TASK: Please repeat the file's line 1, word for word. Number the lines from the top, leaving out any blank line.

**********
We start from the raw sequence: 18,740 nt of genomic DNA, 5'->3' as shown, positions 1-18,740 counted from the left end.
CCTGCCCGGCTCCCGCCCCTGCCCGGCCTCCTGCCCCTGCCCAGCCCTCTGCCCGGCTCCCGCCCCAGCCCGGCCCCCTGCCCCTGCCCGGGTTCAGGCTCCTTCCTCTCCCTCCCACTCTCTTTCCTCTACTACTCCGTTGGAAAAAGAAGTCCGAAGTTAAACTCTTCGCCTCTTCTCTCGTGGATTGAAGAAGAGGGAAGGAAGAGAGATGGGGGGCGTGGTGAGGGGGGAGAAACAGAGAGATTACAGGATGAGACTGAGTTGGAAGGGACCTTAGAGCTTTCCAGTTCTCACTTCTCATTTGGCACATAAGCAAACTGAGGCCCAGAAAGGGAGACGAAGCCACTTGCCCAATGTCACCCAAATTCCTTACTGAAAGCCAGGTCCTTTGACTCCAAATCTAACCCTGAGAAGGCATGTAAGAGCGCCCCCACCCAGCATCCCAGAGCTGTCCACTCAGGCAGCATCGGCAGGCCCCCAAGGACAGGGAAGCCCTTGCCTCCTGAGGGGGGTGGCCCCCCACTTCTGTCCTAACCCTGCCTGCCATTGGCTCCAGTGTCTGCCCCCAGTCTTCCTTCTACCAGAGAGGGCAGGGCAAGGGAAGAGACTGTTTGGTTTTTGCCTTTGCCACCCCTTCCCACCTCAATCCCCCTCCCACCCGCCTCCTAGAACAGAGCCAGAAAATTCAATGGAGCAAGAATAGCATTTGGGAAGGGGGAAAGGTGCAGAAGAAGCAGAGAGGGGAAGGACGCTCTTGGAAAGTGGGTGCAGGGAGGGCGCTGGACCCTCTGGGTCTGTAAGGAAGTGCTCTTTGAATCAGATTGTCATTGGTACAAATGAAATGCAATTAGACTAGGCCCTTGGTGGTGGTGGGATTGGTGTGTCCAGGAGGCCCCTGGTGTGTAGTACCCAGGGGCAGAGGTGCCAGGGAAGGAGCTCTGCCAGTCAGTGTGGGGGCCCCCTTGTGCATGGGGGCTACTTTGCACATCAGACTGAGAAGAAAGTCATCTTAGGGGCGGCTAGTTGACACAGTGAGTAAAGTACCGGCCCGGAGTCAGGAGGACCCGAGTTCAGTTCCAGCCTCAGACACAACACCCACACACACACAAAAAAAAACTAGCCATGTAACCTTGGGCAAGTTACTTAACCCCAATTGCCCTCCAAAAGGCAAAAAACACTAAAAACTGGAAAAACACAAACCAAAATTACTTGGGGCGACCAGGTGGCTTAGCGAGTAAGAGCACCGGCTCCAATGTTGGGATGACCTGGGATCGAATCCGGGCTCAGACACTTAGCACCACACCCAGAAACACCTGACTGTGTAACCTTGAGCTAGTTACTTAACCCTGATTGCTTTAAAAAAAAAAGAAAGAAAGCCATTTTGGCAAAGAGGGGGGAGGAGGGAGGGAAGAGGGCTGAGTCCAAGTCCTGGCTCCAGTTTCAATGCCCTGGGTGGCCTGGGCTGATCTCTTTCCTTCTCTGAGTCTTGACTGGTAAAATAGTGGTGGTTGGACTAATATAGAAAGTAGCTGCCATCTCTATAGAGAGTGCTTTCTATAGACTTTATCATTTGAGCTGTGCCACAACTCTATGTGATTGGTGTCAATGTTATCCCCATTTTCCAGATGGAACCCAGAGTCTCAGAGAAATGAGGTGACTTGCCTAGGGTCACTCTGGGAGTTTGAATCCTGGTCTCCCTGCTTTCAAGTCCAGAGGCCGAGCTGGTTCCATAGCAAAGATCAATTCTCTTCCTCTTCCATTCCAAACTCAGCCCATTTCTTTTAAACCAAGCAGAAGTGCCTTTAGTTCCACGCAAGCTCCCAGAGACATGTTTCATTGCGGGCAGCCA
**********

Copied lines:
We start from the raw sequence: 18,740 nt of genomic DNA, 5'->3' as shown, positions 1-18,740 counted from the left end.